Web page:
Last month, the commander of Fort Bliss, a vast United States military complex that straddles the Texas-New Mexico line, announced plans to build a solar farm.
The array will use 94,000 photovoltaic panels to generate 20 megawatts by 2015, or about 14 per cent of the energy used by the 35,000 soldiers on base.
Major General Dana Pittard says the Army wants 65MW by 2018, making Fort Bliss a "net zero" facility, able to generate all its energy needs on-site and eliminate carbon emissions.
The scheme is the largest renewable energy project in US military history. Fort Hood, also in Texas, is hard on Pittard's heels. Given the Pentagon's propensity for burning aquifers of fuel - the first casualty of war is arguably conservation - it comes as a surprise to learn men in khaki think green.
Water conservation, tree planting and recycling waste are also big at Fort Bliss, challenging the military's profligate mindset. The Air Force is adopting non-tactical electric vehicles, and soldiers in Afghanistan use solar panels to power radios and mortar pits. Even new weapons systems must be more sustainable, using "less energy, water and toxic chemicals" while producing "fewer emissions", according to a report released this year.
The new mantra is energy conservation and security, Pittard told the El Paso Times. "That's what we hope our soldiers take with them as they go to other installations and move into society."
The US military is the largest single consumer of oil and energy on the planet, with an annual bill of US$4 billion ($4.7 billion). About half goes to the Air Force. Jet aircraft are the worst offenders. A B-52 bomber, with eight engines, burns 1900 litres of aviation fuel a minute. In 2006 the US Air Force consumed 9.8 billion litres, as much as it did in World War II.
Citing Department of Defence figures, the Energy Bulletin says that while energy use per person was 3.8 litres a day in WWII, by the Vietnam War this had climbed to 34 litres, continuing to 38 litres for the first Gulf War and 58 litres a day in 2007 during the Iraq and Afghanistan wars, making the US GI "the most energy-consuming soldier even seen" in war.
Soaring oil prices have made this unsustainable. The Pentagon wants 25 per cent of its energy sourced from renewables by 2015. Ultimately, the sea change is driven by fears fossil-fuel dependence threatens the US war machine.
"The goal is mission capability," says DoD spokesman Mark Wright. "To make soldiers more self-sufficient. Less dependent on logistical supply lines."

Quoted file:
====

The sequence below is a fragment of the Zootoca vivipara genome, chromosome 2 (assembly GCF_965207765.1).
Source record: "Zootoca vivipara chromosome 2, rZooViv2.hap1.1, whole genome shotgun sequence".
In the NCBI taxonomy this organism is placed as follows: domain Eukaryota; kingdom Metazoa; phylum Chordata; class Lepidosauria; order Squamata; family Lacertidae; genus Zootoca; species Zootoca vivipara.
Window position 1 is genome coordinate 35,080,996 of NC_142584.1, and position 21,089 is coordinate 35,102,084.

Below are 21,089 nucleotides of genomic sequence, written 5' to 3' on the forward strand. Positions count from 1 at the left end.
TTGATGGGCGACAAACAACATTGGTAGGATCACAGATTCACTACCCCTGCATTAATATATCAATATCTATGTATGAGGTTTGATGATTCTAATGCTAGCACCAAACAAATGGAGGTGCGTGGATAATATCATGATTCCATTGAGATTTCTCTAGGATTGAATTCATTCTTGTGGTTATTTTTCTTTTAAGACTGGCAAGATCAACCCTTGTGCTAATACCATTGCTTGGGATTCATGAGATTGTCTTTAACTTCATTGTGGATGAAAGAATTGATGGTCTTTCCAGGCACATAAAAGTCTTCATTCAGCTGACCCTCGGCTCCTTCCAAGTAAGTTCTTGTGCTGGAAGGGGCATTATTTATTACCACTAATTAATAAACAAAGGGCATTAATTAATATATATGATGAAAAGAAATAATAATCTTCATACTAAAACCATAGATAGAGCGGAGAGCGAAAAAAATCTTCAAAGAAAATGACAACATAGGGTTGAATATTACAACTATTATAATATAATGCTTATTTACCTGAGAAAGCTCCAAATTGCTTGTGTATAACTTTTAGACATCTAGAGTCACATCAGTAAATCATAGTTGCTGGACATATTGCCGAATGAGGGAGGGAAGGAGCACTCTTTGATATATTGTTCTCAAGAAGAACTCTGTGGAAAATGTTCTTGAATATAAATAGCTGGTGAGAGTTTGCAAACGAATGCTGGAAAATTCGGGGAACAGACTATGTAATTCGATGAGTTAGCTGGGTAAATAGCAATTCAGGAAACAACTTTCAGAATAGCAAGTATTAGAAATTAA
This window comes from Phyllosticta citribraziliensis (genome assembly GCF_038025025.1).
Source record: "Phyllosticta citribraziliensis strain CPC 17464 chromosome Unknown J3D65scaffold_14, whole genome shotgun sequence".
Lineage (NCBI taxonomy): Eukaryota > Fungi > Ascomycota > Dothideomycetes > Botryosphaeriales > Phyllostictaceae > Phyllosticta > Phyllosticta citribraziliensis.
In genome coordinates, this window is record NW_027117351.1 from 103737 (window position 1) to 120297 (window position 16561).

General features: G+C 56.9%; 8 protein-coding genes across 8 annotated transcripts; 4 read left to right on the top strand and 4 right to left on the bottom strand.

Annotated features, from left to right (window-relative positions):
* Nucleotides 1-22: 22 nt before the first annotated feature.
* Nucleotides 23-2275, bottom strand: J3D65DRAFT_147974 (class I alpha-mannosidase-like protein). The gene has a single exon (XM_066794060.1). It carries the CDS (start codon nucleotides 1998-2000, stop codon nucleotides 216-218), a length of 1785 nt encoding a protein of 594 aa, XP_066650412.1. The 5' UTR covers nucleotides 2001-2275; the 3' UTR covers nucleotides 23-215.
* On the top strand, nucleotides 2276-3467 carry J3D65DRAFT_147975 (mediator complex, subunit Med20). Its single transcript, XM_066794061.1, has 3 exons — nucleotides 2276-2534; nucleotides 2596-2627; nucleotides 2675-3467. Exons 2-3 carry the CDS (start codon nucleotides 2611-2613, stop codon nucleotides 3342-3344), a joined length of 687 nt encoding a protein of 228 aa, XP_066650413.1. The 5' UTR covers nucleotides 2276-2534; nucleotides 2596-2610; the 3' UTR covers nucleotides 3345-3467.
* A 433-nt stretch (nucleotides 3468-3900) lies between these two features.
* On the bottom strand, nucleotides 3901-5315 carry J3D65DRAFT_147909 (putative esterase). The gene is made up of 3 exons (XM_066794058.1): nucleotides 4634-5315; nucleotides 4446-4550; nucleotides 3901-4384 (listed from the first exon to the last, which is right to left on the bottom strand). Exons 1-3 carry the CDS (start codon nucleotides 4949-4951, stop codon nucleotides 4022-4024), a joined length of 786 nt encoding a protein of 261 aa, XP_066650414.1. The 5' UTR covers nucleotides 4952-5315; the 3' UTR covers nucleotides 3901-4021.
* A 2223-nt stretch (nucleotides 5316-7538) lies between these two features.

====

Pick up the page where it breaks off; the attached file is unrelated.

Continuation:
In forward operating bases in Afghanistan, for instance, generators supply power. Fuel must be trucked in by convoys vulnerable to attack, pushing up costs and tying down troops. Microgrids, that match energy generation to use, can reduce fuel use and cut convoys.
"The more efficient you are, the less tied down you are to maintaining communication and supply lines. Which gives commanders more tactical and operational freedom. And that's the real goal we're going for."
Sustainability is intended to cut across both installation and tactical spheres, that is activities within the US or abroad. Microgrids enable US bases to be free of civilian power grids if they go down in, say, a storm like Hurricane Sandy or - the latest worry - a cyber attack.
Kicking oil is a herculean task for a military colossus that has long splurged on cheap oil, says Phyllis Cuttino, who directs the Project on National Security, Energy and Climate at the Pew Research Centre. "Now the military understands US security is explicably linked to energy."
Given the US lacks a national energy policy, carbon targets or a renewables standard, which are left to innovative states such as California, Cuttino says the military has come a long way, partly because of operational awareness wrought in battle, and convoy vulnerabilities when it comes to supplying soldiers with fuel and water. "The most aggressive clean energy standards outside California are in the DoD. They are poised to take significant steps, even in a time of budget cutbacks."
Besides cost savings, there are also commercial benefits. Take biofuels. Despite resistance from the fossil-fuel lobby, the focus is on third-generation biofuels, a development commercial airlines are keenly watching.
Ironically, US intelligence reports say climate change, driven in large part by fossil-fuel use, will "accelerate" instability and wars.
In March, the head of the US Pacific Command, Admiral Samuel Locklear III, told the Boston Globe climate change was the worst threat in the region, citing climate refugees and humanitarian relief missions. "If it goes bad you could have hundreds of thousands or millions of people displaced, and then security will start to crumble pretty quickly."
War is hell, of course, and no amount of Pentagon spin about net zero energy can hide darker undercurrents. It is hard to avoid the reality that US military activity is a huge source of CO2 emissions and other toxic pollution such as depleted uranium from spent munitions.
Fort Bliss may be clean and green, but so is Guantanamo Bay. The Pentagon boasts the notorious US prison - where more than 100 detainees are currently on a hunger strike, prompting calls for its closure - is " completely self-sustaining", with some power generated by four huge wind turbines.